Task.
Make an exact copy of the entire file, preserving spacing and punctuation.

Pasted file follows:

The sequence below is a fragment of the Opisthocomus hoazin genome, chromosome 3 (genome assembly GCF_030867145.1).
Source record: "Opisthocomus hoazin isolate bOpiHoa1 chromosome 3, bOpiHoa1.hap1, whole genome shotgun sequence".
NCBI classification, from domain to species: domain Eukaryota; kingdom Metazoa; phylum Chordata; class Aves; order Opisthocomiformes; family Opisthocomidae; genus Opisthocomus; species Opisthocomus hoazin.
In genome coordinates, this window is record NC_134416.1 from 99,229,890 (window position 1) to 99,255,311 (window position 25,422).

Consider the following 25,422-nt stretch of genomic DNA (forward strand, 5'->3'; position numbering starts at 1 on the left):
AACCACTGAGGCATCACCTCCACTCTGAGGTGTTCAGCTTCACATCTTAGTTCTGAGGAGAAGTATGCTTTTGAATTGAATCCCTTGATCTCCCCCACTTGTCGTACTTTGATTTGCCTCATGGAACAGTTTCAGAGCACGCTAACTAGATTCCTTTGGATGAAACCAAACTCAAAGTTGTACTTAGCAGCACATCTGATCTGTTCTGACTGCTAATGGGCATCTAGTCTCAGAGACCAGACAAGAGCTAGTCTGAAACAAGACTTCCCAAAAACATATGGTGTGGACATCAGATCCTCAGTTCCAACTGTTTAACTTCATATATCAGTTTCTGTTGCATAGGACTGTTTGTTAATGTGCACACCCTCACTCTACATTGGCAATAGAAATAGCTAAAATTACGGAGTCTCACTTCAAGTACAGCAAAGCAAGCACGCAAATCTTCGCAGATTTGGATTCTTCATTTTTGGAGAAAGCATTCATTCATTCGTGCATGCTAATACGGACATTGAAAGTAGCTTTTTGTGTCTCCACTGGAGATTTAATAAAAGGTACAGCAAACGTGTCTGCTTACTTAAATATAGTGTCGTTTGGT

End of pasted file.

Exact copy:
The sequence below is a fragment of the Opisthocomus hoazin genome, chromosome 3 (genome assembly GCF_030867145.1).
Source record: "Opisthocomus hoazin isolate bOpiHoa1 chromosome 3, bOpiHoa1.hap1, whole genome shotgun sequence".
NCBI classification, from domain to species: domain Eukaryota; kingdom Metazoa; phylum Chordata; class Aves; order Opisthocomiformes; family Opisthocomidae; genus Opisthocomus; species Opisthocomus hoazin.
In genome coordinates, this window is record NC_134416.1 from 99,229,890 (window position 1) to 99,255,311 (window position 25,422).

Consider the following 25,422-nt stretch of genomic DNA (forward strand, 5'->3'; position numbering starts at 1 on the left):
AACCACTGAGGCATCACCTCCACTCTGAGGTGTTCAGCTTCACATCTTAGTTCTGAGGAGAAGTATGCTTTTGAATTGAATCCCTTGATCTCCCCCACTTGTCGTACTTTGATTTGCCTCATGGAACAGTTTCAGAGCACGCTAACTAGATTCCTTTGGATGAAACCAAACTCAAAGTTGTACTTAGCAGCACATCTGATCTGTTCTGACTGCTAATGGGCATCTAGTCTCAGAGACCAGACAAGAGCTAGTCTGAAACAAGACTTCCCAAAAACATATGGTGTGGACATCAGATCCTCAGTTCCAACTGTTTAACTTCATATATCAGTTTCTGTTGCATAGGACTGTTTGTTAATGTGCACACCCTCACTCTACATTGGCAATAGAAATAGCTAAAATTACGGAGTCTCACTTCAAGTACAGCAAAGCAAGCACGCAAATCTTCGCAGATTTGGATTCTTCATTTTTGGAGAAAGCATTCATTCATTCGTGCATGCTAATACGGACATTGAAAGTAGCTTTTTGTGTCTCCACTGGAGATTTAATAAAAGGTACAGCAAACGTGTCTGCTTACTTAAATATAGTGTCGTTTGGT